Biotechnology vs Medical Technology: Career ROI

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Updated: February 29, 2024, Reading time: 10 minutes

Biotechnology vs Medical Technology - featured image

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Did you know that the healthcare industry is the fastest-growing industry looking for employees in the United States? So, if you’re choosing between a career in Biotechnology and Medical Technology, we guarantee that you will find plenty of well-paying jobs!

You can look forward to high returns on investment, too, whether you become a biotechnologist or a medical technologist, thanks to their excellent salaries and benefits and career advancement opportunities.

However, making an informed choice between the two occupations requires knowledge of their main responsibilities, required education, training and license, and salaries. Let’s start with the main similarities and differences between these two healthcare occupations: 

Let’s take a deeper look at each of these healthcare occupations.

Grad School Center is an advertising-supported site. Featured or trusted partner programs and all school search, finder, or match results are for schools that compensate us. This compensation does not influence our school rankings, resource guides, or other editorially-independent information published on this site.

A Quick Look at Their Differences

While there are similarities between Biotechnology and Medical Technology as healthcare occupations, each one has its specific applications and effects on patients and society.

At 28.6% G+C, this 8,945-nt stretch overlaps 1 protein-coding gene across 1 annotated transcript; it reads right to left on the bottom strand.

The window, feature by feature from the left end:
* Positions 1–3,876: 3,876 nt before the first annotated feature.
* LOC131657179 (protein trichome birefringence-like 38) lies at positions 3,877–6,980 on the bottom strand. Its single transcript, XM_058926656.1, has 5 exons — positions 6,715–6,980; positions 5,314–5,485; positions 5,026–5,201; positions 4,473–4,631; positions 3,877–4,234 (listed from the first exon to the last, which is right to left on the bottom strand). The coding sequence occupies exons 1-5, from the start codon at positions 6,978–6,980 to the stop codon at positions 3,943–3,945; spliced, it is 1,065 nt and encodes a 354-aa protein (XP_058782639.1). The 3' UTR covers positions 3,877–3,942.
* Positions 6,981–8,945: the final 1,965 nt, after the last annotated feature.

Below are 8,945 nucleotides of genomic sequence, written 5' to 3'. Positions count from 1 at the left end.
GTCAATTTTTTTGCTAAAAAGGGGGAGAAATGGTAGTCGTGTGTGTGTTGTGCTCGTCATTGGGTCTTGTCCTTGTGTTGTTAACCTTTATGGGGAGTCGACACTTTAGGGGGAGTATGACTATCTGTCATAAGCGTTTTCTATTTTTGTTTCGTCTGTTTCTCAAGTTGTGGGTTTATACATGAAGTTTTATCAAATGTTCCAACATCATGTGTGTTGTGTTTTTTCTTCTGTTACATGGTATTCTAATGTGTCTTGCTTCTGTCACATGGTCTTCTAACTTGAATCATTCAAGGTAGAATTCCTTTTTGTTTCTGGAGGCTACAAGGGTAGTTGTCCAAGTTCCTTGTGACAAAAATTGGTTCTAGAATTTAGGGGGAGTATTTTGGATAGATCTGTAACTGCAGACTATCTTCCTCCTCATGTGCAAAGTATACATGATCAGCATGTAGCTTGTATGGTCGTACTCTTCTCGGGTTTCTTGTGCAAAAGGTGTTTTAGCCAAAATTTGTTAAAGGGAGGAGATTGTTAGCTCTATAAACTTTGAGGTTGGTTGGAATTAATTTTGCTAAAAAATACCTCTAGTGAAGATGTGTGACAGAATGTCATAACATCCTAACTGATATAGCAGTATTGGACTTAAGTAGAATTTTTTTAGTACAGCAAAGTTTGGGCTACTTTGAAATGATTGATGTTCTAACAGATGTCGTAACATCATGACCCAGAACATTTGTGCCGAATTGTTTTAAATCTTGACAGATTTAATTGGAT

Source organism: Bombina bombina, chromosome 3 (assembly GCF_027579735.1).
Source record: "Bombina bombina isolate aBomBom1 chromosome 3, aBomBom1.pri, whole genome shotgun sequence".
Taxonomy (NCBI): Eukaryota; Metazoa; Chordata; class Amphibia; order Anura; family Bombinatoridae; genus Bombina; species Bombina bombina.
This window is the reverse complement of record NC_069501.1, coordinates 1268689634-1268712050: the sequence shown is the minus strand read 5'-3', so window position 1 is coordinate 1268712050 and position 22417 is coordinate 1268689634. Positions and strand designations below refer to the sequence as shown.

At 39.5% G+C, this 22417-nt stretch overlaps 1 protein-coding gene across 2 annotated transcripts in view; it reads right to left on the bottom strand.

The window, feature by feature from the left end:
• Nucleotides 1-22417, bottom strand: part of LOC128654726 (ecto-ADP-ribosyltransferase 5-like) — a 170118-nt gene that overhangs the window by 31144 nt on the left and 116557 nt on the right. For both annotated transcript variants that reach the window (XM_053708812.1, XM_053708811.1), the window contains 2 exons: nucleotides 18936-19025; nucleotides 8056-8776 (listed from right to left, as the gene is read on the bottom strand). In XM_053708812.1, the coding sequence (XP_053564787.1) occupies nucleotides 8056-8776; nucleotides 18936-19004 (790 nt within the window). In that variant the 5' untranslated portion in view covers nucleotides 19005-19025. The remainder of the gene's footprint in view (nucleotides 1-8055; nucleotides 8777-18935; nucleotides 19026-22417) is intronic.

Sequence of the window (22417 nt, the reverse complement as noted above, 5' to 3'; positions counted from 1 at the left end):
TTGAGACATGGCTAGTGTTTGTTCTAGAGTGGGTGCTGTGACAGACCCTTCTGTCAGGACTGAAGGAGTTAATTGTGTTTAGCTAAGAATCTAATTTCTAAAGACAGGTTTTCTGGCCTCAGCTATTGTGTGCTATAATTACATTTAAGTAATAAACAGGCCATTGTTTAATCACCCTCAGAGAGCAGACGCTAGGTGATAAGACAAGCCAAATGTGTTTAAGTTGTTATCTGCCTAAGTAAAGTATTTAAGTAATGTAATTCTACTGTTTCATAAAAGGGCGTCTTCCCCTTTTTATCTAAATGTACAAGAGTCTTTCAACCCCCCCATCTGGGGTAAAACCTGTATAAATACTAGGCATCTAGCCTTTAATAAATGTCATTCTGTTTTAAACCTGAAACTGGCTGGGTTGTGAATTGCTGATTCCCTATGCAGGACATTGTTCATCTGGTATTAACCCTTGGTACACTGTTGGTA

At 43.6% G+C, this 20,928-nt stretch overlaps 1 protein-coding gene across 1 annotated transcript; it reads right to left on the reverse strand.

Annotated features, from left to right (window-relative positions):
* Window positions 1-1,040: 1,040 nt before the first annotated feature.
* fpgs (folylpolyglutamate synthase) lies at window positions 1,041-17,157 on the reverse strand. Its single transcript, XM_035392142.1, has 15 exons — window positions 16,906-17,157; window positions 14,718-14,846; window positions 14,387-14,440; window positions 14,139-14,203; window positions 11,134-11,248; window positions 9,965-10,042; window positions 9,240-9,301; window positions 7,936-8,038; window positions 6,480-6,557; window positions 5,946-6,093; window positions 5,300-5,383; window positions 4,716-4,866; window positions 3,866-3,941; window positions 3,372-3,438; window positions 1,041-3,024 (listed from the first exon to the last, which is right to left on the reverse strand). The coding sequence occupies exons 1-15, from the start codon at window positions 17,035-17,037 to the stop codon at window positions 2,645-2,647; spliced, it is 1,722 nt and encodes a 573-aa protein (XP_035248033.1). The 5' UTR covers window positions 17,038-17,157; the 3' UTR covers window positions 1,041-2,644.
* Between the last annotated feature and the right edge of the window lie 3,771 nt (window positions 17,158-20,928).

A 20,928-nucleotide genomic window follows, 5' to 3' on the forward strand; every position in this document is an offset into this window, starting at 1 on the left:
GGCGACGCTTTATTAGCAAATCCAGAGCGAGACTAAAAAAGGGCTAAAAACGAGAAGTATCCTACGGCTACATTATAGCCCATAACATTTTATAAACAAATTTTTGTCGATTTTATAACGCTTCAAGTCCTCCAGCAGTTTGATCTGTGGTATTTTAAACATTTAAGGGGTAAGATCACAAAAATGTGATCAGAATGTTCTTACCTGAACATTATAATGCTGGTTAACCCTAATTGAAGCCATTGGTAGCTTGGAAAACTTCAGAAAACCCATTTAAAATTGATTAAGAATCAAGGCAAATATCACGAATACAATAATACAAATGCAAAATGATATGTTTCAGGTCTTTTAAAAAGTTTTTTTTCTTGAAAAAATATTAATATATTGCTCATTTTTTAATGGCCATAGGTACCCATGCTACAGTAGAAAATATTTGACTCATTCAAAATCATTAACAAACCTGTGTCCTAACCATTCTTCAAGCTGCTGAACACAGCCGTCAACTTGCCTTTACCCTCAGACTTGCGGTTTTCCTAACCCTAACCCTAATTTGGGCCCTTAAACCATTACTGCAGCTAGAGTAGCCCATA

BiotechnologistMedical Technologist
Average Annual Salary$83,061$57,380
Projected Job Growth9% (2018-2028)5% (2022-2032)/24 average annual openings
Licenses/Certifications RequiredYesYes
Primary DutiesBiotechnologists focus on the research and development of gene therapies, vaccines and personalized medicines.Medical technologists focus on patient care and healthcare support for physicians by performing laboratory tests used in the diagnosis, treatment and management, and prevention of disorders and diseases.

What Does a Biotechnologist Do?

What Does a Biotechnologist Do - Image

Biotechnologists use their knowledge and skills in biology, engineering and technology in the development of new products and processes for society’s benefit. Biofuels, pest-resistant and nutrition-enhanced crops, and diagnostics tests for the detection of diseases are a few examples of their work. 

While their specific duties differ based on their specific workplace and job, biotechnologists perform the following main roles and responsibilities: 

Biotechnologists usually work with other STEM professionals, such as biologists, chemists and environmental specialists, in finding solutions for Biotechnology-related issues, too. As such, it’s important to network with professionals while in graduate school!

Being a successful biotechnologist requires a strong sense of scientific curiosity and passion for research. You must also have strong skills in using laboratory tools, technologies, and techniques as a result of your college education, internship and work experience.